Tuesday, April 05, 2011

Break Up The Nuggets


The Denver Nuggets were coming off eight consecutive losing seasons when they drafted Carmelo Anthony with the third pick in the 2003 NBA Draft. Led by the smooth young scorer out of Syracuse, The Nuggets won more games the next season than they had in the previous two combined and went to the playoffs. They would reach the playoffs in the burly Western Conference each of the next six seasons as well, making one run to the Conference Finals in 2009 but bowing out in round one each other time.

The 2010-2011 season was blemished by the impending departure of Anthony. The Nuggets weren’t going to get stuck in the same situation Cleveland was last offseason when their own 2003 savior decided to hit the road. Denver’s front office carefully explored all the options on the table for Anthony, eventually settling on a smorgasbord of Wilson Chandler, Ray Felton, Danilo Gallinari, Timofey Mozgov, Kostas Koufos, a first round draft pick, two second round draft picks, and three million dollars. The Nuggets also lost the heroic Denver native, point guard Chauncey Billups, in the February 21 trade.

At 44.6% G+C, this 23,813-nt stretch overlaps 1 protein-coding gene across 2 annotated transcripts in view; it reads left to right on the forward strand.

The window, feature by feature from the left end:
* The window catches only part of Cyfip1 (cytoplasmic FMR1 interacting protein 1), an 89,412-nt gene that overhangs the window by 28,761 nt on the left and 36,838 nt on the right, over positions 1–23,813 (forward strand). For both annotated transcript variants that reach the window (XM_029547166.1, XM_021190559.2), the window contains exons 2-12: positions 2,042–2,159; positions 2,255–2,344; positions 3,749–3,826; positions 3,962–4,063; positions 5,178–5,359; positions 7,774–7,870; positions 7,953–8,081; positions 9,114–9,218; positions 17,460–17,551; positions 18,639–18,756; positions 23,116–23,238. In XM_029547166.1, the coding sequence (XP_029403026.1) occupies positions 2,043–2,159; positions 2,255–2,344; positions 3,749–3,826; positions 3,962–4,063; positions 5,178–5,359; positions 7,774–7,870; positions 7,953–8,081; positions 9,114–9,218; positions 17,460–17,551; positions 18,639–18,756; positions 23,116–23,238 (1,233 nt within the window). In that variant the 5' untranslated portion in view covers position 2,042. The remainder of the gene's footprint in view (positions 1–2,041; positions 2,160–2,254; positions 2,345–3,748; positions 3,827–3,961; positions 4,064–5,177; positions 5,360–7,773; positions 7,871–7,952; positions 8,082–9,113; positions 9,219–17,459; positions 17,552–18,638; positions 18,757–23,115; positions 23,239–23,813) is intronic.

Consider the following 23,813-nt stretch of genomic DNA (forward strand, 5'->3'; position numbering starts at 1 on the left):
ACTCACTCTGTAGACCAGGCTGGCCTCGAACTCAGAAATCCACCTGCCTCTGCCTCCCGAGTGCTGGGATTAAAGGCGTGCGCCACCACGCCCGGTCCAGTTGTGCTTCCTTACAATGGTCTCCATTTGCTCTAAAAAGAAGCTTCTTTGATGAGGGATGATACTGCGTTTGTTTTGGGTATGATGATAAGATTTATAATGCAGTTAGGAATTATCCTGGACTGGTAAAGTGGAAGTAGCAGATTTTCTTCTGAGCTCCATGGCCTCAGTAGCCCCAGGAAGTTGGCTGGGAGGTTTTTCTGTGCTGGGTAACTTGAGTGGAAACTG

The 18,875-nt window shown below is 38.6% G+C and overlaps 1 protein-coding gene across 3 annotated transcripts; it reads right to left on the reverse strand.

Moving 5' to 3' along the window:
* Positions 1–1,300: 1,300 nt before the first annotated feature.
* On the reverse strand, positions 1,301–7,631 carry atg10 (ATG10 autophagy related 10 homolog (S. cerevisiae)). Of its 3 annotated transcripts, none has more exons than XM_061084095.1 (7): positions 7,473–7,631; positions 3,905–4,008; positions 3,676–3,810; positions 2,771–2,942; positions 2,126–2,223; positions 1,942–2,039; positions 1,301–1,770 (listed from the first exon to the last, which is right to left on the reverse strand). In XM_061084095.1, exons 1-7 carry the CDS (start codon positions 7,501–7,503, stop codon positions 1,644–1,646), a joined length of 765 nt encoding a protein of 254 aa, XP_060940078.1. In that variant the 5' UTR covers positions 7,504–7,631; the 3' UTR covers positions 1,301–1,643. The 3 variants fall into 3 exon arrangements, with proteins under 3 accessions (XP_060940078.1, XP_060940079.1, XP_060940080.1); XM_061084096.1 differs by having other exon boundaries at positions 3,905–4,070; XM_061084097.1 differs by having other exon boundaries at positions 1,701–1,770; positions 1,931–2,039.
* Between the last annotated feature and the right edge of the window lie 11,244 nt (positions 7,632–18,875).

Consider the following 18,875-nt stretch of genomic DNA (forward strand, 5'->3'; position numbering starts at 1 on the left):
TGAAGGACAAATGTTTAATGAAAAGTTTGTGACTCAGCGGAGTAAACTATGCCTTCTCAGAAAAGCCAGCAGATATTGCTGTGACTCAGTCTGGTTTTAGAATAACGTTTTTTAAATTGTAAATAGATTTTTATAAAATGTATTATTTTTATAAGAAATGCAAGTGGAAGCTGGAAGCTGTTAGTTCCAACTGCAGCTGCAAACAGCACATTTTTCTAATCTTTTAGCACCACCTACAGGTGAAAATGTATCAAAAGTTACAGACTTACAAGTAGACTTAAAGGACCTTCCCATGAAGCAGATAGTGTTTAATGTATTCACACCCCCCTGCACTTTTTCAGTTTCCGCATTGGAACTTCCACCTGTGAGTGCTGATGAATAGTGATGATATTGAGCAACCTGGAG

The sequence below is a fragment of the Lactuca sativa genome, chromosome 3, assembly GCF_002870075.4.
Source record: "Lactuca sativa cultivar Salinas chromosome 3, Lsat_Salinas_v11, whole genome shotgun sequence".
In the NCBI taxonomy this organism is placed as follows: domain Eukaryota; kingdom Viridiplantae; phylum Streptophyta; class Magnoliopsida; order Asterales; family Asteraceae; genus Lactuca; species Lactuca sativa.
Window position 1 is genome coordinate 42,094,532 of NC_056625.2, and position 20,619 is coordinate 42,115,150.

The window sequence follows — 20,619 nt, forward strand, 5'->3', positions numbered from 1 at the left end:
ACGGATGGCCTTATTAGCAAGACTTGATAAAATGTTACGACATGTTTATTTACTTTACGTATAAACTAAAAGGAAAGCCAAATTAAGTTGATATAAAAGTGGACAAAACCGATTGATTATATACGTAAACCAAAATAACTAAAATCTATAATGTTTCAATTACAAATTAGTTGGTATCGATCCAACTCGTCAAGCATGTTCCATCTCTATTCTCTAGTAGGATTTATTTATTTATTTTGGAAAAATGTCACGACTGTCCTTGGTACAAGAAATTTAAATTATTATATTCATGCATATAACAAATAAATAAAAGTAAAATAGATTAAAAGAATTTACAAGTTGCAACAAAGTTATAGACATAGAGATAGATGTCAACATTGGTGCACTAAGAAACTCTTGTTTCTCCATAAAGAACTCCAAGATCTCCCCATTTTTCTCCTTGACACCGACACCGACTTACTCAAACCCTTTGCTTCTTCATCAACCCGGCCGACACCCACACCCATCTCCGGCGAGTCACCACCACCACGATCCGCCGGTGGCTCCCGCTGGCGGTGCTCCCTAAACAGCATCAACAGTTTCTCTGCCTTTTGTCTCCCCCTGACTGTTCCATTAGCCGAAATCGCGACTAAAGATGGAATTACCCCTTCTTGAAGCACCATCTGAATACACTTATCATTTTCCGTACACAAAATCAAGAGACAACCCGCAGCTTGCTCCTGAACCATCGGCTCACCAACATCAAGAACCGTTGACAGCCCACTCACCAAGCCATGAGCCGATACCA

The Ewing Theory, popularized by ESPN.com’s Bill Simmons, was consummated in 1999 when the longtime star center for the New York Knicks, Patrick Ewing, was injured during a playoff series against the Indiana Pacers. The Knicks promptly won three out of four to reach the NBA Finals. The Ewing Theory refers to a situation in which a team shockingly improves after the departure of its biggest star. With all due respect to Ewing and Luke Harangody, it might be time to rename it “The Melo Theory."

To the amazement of just about everyone except beatific head coach George Karl, the Nuggets have won 15 of 20 games since The Trade, including rugged wins over the Celtics, Spurs, and Lakers. The five losses have come by a combined 22 points. Two months ago, Denver had two star players and zero hope of winning in the playoffs. Now they have zero stars, boatloads of confidence, a Mack truckload of momentum, and a bandwagon bursting at the seams.

There are two explanations – one simple and one more intricate – for Denver’s stunning success in the post-Melo era. First and foremost,

The Denver Nuggets have many very good basketball players